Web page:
You might be surprised to discover that the debate over film vs. digital is still raging despite the fact that digital has taken over the market. It is not just raging, some are openly declaring that you should dump your DSLR.
Even if you don’t know anything about photography, this seems like a rather extreme view detached from reality and lived experience. We have all had positive experiences with digital photography. Yet it may be difficult to put into words just how much digital photography has changed our lives.
Film is still out there. And nostalgia is a strong motivator. There are certain aspects of our past that we don’t want to give up, such as bell bottoms, big hair, the Beatles, and that Volkswagen Bus that you know is never going to ride again.

While there will never be another new Beatles album, you can still purchase new film cameras if you really wanted to. But there are reasons why film has been relegated to the same nostalgia market as vinyl. Here are a few:

Digital Enables More Experimentation

Consider all that your digital camera has enabled you to do. The ISO camera setting determines how sensitive to light the sensor is. Because you can adjust that sensitivity on the fly, you can experiment with creative options that were unavailable before digital.
All those digital camera settings can make for a confusing mess at first. But as you learn what each setting does, you realize that a film camera is like a typewriter missing the middle row of keys. Your creative potential increases exponentially when you have the full set. The same thing happens with a proper digital camera. A whole new world of creative possibilities is uncovered.
This is not just a matter of settings. There is also the ease of taking the next shot without the worry of cost. You can take a thousand bad photos for the sake of 10 spectacular photos you would have never gotten with film because you would have never taken so many in the first place.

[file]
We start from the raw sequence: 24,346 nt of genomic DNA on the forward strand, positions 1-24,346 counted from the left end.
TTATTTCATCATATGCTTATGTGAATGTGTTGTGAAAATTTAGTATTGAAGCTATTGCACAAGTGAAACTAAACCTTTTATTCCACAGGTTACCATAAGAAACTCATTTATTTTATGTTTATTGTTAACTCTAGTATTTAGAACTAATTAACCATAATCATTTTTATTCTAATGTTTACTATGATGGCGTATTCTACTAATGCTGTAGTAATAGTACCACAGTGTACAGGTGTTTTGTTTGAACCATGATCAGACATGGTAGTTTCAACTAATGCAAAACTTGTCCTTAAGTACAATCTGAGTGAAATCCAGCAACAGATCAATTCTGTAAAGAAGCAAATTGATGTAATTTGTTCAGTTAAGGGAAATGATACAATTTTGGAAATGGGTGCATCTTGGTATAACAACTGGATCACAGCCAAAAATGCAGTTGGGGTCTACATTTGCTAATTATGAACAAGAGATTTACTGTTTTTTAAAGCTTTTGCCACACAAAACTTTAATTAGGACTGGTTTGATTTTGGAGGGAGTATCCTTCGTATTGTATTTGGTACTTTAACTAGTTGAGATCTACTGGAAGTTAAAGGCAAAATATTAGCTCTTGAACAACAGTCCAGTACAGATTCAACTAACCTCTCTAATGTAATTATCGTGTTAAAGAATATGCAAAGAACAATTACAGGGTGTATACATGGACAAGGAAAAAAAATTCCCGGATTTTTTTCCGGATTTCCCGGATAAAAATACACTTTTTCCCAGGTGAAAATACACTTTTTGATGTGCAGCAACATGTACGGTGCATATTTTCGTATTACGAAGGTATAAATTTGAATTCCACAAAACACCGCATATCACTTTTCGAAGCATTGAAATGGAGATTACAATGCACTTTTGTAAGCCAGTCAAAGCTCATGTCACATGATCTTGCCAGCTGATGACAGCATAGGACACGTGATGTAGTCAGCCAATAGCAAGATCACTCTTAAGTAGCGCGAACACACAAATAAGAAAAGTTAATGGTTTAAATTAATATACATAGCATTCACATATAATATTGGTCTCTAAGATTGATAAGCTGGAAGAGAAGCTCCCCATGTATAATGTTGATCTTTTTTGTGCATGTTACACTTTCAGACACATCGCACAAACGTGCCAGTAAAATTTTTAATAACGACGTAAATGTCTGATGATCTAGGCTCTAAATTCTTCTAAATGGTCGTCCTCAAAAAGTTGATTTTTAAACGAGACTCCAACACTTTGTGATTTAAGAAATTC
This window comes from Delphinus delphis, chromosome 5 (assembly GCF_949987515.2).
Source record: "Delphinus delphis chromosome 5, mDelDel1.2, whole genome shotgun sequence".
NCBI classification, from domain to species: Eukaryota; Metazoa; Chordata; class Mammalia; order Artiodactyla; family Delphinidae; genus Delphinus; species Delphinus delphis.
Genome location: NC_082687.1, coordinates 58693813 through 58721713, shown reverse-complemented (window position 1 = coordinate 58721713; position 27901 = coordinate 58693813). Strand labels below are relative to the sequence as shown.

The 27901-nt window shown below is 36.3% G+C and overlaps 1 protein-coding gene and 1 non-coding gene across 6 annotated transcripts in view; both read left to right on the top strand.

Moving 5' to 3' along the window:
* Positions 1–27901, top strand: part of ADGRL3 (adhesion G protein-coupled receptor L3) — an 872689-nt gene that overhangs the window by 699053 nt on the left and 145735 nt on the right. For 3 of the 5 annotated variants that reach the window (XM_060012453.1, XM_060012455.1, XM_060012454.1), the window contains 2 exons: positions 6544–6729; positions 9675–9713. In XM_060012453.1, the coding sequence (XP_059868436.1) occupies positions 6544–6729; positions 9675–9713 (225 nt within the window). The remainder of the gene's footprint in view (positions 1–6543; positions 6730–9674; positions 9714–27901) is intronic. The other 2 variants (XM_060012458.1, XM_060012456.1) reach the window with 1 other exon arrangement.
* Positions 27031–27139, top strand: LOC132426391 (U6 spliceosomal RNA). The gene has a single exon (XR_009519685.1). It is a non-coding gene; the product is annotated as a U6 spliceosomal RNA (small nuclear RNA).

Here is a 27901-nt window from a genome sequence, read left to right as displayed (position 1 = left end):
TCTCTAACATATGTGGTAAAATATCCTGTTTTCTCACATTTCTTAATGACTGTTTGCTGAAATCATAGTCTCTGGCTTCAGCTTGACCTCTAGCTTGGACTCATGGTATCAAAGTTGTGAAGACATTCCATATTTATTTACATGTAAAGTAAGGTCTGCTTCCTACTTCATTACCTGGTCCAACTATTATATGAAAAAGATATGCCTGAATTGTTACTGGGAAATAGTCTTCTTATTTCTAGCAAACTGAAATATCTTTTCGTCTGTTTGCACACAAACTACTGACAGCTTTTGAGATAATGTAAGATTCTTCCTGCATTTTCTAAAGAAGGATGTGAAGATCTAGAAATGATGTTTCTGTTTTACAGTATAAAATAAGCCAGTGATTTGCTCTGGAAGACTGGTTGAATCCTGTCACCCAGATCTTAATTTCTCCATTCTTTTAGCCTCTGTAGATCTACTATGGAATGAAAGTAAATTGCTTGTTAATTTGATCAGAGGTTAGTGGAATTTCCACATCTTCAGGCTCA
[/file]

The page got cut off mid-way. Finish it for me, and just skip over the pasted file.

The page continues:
When the resource is limited, you have to worry about the consequences of pressing the shutter button. But when the resources are practically unlimited, so are the possibilities.

Making Memories is Much Less Expensive

It is true that the initial cost of a digital camera is higher than a film camera. However, it does not take long before the total cost of ownership swings in favor of the digital solution. With a film camera, you have to keep up with the number of shots you have left. If you run out before the event is over, you have to buy another roll of film. You cannot selectively delete a few hundred practice shots.
Film cameras follow a razor and blade business model. The camera is relatively inexpensive. But the film will keep you coming back to the store. Another part of the ecosystem is getting the film developed. Once you get the prints, you have to get them framed. Or you have to put them in envelopes and send them to friends and family.
Digital photos can be easily deleted from digital media to make space and be transferred to a computer. That one storage card can be used again and again. The savings compound over thousands of photos

More People Take Pictures More Often

Time declared that you will never buy a point and shoot camera again. While not technically true, it has proven true enough to hurt camera manufacturers quite badly.
Now that the smartphone is the main (and only) camera for many people, more people are taking more pictures than ever before. Very little of our lives go unphotographed. That is a good thing because photography is empowerment. More people are empowered to save a moment, tell a story, and share an experience.
This is not to say that film photography has no value and no advantages. Like vinyl, film will always have its enthusiasts. The world is big enough to accommodate all kinds of shutterbugs.
When you are making the choice to go film or digital, remember that with digital, you unlock more experimentation. You save money over time. And you are more empowered to immortalize more of your world.
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